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The profit reporting season and shares a year after the low

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So far this year, investment markets have been overwhelmed by concerns over premature monetary tightening, sovereign debt, financial sector regulation, US housing etc. However, while investors were hand-wringing over these issues, corporate profit results indicated that the profit cycle is now turning upwards. Stronger profits are likely to underpin further gains in shares over this year.

Reporting season results point to better profits ahead
Profit growth in the December half of 2009 in Australia was never going to be very strong, given it was very early in the economic recovery cycle. However, with the results now in, the basic message was that the recovery in profits (like that in the economy) arrived earlier than expected.
First, positive surprises dominated, with 49% of results coming in better than expected, compared with only 27% a year ago. In fact, the net balance of positive less negative surprises of +27% is the best it has been since the August reporting season in 2007, as shown by the next chart.

Source: AMP Capital Investors

Second, earnings are on the way back up again. About 60% of companies saw profits increase from a year ago, and after a two-year slump, net profit after tax rose around 12% in the December half compared with the June half.
Third, although cost cutting played a big role, there were also signs of improvement in revenue with an uptick in advertising for media stocks, premium rate increases for insurers, an increase in travel for airlines and an upswing in commodity prices for resources stocks.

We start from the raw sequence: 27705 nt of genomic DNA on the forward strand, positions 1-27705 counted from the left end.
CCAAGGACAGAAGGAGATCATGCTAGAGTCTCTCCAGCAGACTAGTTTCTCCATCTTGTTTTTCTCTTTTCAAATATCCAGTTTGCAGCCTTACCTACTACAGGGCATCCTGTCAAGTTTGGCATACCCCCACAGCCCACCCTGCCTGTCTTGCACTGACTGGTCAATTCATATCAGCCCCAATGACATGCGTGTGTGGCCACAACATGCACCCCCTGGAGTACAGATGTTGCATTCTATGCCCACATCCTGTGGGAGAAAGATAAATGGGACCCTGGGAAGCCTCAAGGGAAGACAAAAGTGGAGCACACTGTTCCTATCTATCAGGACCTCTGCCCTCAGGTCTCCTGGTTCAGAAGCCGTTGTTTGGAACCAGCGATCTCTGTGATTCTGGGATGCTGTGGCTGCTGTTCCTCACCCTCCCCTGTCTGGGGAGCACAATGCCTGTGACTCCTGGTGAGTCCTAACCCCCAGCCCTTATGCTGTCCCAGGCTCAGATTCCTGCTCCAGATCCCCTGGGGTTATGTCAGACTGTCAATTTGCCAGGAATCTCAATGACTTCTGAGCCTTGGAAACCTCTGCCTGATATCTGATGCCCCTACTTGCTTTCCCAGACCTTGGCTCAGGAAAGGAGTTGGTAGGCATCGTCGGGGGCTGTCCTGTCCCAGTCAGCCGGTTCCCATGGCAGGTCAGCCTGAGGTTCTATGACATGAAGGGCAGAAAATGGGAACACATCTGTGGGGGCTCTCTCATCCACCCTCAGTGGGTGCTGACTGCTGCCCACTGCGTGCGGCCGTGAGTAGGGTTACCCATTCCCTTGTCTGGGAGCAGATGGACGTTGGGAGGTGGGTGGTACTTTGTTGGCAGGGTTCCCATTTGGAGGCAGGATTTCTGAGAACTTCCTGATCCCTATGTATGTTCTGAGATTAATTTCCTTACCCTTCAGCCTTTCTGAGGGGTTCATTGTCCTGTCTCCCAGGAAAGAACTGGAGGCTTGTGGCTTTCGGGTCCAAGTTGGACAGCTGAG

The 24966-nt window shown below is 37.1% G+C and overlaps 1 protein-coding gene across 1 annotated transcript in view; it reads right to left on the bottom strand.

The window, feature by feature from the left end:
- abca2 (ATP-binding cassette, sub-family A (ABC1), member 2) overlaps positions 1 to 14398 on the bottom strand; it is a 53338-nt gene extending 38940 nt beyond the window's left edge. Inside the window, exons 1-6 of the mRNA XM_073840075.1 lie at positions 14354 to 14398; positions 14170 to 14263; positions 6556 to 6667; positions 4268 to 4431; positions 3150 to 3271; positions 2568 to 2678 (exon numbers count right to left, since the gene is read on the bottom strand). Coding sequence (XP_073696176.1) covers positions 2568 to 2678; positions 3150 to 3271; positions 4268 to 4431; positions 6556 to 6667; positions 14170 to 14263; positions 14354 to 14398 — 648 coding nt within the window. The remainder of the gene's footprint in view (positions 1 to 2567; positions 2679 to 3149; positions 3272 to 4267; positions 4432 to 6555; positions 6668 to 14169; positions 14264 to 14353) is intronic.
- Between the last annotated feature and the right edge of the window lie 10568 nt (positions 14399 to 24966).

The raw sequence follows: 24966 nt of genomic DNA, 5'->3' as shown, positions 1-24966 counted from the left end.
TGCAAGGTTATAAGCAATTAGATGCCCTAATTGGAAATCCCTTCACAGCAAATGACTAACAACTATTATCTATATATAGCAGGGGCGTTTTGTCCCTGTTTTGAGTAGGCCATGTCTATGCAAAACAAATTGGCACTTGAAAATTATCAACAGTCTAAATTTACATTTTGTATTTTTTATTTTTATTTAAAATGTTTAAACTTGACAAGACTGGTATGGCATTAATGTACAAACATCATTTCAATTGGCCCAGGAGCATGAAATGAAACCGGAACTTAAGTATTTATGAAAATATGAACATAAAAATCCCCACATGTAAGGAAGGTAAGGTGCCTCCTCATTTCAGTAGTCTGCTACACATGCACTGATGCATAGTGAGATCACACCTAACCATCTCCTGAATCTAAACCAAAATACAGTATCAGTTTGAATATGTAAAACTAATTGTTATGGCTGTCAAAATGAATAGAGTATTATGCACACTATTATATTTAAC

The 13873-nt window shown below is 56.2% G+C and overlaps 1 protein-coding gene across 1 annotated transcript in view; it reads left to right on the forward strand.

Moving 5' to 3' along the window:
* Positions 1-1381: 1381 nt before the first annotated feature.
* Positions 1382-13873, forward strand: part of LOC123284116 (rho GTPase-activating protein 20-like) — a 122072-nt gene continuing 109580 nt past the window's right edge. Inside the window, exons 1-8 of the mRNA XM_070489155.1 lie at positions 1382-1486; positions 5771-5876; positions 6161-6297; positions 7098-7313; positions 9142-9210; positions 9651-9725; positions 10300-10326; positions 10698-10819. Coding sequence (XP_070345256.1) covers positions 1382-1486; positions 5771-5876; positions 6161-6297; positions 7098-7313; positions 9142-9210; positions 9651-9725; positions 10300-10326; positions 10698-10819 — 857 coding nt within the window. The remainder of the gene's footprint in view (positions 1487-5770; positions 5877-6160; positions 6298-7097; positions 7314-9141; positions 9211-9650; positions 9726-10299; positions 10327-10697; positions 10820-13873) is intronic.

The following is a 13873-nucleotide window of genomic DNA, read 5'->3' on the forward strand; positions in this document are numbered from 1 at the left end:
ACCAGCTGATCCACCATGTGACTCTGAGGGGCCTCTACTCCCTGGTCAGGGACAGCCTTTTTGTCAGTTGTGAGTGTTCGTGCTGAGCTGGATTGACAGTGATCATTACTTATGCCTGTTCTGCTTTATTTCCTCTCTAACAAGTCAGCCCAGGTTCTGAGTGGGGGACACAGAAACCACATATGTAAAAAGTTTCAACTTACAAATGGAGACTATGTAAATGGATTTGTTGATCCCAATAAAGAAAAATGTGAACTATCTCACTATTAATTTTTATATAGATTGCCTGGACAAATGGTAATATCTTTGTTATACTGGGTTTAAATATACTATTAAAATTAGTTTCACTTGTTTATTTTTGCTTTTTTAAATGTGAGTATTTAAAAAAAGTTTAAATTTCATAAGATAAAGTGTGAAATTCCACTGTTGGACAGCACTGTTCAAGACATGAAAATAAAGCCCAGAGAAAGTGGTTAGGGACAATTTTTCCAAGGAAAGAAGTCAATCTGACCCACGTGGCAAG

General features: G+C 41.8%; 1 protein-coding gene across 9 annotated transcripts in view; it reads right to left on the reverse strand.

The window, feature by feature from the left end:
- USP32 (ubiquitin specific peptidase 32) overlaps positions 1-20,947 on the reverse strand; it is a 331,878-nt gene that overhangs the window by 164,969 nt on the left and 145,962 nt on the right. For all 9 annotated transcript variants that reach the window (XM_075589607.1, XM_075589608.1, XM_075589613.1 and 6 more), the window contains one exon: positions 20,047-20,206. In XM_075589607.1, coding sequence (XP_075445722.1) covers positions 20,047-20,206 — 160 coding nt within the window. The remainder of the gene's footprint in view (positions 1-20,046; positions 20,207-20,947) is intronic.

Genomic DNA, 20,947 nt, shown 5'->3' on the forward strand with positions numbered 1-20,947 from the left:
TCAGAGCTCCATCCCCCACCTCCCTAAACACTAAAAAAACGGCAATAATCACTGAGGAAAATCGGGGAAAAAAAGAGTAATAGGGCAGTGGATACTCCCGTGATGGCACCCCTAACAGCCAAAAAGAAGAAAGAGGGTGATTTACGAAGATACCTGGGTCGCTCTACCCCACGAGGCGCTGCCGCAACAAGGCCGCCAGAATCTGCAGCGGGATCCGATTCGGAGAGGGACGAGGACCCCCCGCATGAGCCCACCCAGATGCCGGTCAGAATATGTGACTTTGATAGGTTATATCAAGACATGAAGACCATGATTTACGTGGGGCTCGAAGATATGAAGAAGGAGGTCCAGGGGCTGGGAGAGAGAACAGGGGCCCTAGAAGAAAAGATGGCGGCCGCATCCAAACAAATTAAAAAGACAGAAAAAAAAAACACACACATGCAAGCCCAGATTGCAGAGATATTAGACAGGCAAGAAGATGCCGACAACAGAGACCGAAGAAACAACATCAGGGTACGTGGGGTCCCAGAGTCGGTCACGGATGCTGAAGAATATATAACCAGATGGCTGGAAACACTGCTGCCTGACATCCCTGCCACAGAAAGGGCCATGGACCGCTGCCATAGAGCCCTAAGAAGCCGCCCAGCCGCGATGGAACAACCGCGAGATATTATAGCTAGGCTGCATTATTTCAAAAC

Finally, cyclical stocks dominated in terms of the upside surprises – notably the banks, resources and media stocks – consistent with the initial cyclical upswing in the economy; and defensive stocks dominated in terms of downside surprises – notably healthcare and telecommunication companies.
Although company outlook statements retained a degree of caution, positive outlook comments dominated negative comments by a ratio of around five to one. Whereas a year ago, negative outlook comments dominated. The recovery in earnings per share has lagged that of net profit due to massive share issuance, but following better-than-expected results, consensus earnings-per-share growth expectations for the 2009-10 and 2010-11 financial years have been upgraded by around 4% and 2% respectively. Earnings per share are likely to grow by around 5% this financial year and around 25% in 2010-11.

Earnings reporting seasons for the December quarter in the US and Asia were also positive, although Europe was a bit more mixed.

One year after the low, expect share gains to slow
After a spectacular recovery from the bear-market low in March last year, it is reasonable to expect slower and more volatile gains in shares going forward. In fact, more subdued gains going forward would be consistent with the historical experience. During the post-war period, the first 12 months after a bear-market low saw an average 39% rise in US shares. This time the market has risen by 65%, which is more than normal, reflecting the worse-than-normal prior bear market. However, the average gain in the second 12 months is just 8%, albeit with a wide range of -2% to +21%. Similarly, in the Australian market, the average gain in the first 12 months following a bear-market low during the post-war period was 28%, but the average gain in year two was just 6%, although with a broad range of -25% to +24%. See the next table.